Every day in a million days
Some days are special, Wilf thought, taking a seat on his customary bench in the park. And some days are made for sitting about and watching as people pass hurriedly and absentmindedly by. He took a deep breath and held it, wiped a cluster of snowflakes from his brow, and released it on a contented sigh. Some days, he knew, are both. This felt like one of those days; there was something in the air, or perhaps it was the fair wind blowing in from the west, or the way the sky seemed to be just that much brighter… yes, he nodded to himself. Today was definitely a special day.
The city had awakened to a fresh blanket of snow and, though the sudden turn in the weather was not unwanted, it had been entirely unexpected. He was reminded of a phone call he'd received when Donna was traveling on an icy planet with the Doctor—she'd told him that she'd once seen him make it snow ("basic atmospheric excitation," she'd said, her tone lowered in a gruff imitation of the Time Lord's voice. Wilf had seen her half-awed scoff even over the phone. He wished he could still see it now). He sighed again, grinning sadly at the memory, and found himself hoping that the abnormal amount of snow had something to do with the antics of a mad man and his wondrous blue box.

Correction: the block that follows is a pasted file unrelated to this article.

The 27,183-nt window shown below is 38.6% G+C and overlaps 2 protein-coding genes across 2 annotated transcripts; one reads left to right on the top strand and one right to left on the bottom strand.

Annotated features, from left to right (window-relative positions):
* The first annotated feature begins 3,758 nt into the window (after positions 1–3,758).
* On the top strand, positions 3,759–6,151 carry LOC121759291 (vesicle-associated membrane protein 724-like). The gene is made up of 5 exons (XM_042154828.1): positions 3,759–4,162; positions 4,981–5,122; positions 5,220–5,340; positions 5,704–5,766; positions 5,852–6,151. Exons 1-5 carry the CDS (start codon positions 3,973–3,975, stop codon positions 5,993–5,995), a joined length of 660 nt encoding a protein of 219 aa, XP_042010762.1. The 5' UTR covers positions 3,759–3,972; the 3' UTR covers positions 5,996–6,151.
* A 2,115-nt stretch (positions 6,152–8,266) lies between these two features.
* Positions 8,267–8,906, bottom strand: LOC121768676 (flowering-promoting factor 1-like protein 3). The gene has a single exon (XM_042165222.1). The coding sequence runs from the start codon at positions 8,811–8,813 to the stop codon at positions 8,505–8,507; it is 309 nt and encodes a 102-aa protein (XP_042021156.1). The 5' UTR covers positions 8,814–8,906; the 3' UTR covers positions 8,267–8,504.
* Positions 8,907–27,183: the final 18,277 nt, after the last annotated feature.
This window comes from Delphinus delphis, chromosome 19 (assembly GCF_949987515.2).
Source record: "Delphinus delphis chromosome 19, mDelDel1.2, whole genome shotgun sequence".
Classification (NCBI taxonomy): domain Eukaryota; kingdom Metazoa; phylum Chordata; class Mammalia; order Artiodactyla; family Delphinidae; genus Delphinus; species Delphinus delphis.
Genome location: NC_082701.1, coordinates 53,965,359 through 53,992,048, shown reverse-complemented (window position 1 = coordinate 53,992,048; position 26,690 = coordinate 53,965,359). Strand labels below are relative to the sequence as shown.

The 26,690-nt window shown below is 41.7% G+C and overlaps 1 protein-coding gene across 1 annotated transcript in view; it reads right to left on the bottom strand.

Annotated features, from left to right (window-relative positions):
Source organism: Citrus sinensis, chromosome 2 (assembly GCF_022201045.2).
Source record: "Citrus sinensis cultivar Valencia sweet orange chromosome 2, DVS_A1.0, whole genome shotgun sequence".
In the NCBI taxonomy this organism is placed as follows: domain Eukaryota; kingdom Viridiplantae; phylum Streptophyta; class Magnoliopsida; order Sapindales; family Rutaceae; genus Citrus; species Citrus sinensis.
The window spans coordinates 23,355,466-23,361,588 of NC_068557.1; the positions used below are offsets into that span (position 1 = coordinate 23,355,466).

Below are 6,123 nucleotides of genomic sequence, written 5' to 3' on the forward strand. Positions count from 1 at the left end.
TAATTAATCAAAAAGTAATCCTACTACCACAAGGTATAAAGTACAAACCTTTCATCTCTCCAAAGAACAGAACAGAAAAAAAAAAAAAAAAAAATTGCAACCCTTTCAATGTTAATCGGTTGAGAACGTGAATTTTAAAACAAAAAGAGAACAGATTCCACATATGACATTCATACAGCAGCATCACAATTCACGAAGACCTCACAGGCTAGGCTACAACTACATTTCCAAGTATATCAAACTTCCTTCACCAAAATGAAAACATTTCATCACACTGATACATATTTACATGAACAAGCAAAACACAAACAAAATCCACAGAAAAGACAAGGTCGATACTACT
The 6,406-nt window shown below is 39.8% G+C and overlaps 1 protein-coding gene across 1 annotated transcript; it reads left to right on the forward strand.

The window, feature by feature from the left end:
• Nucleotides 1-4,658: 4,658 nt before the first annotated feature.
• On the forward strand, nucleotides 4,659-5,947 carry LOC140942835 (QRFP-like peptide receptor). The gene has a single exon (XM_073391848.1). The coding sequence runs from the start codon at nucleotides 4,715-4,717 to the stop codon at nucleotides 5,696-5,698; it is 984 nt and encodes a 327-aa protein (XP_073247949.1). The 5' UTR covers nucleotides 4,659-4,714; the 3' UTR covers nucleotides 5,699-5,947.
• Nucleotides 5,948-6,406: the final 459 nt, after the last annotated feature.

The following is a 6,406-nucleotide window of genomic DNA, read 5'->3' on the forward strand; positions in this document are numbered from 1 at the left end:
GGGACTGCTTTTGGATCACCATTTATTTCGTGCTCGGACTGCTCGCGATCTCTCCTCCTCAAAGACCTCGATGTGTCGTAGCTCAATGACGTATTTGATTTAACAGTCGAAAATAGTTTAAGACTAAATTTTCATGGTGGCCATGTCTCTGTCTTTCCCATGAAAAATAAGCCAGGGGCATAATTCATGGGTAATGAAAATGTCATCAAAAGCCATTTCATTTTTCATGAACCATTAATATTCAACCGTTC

Snow continued to fall softly from the treetops and he settled comfortably into the bench. His gaze wandered, passing over the sparkling mounds of snow, following a tiny bird's flight from tree to tree, jumping from person to person, family to family before his eyes rested on two couples who were seated on benches father down and across the path. At first glance they looked completely at peace, but his many long years (the last several especially—years spent watching his Donna descend periodically into fleeting, masked moments of confusion and distress, pressing a hand to her forehead as something in the back of her eyes, for the tiniest fraction of a second, flickered gold) have taught him to see the small details; to see the truth simmering just beneath the surface.
The couple on the left was so very young, but Wilf could detect an age-old solidarity there that momentarily startled him. The woman—he had a feeling he'd seen her somewhere before—had fiery orange hair (a much brighter shade than Donna's, he thought) and an equally intense gaze, and the man's soft grey eyes, though calm and warm, were vigilant: shifting back and forth between the woman at his side and the giggling forms of two children rolling around in the snow beneath a nearby tree. He had his arm comfortably around her shoulders, and she patted his thigh lovingly as they shared a small, affectionate smile.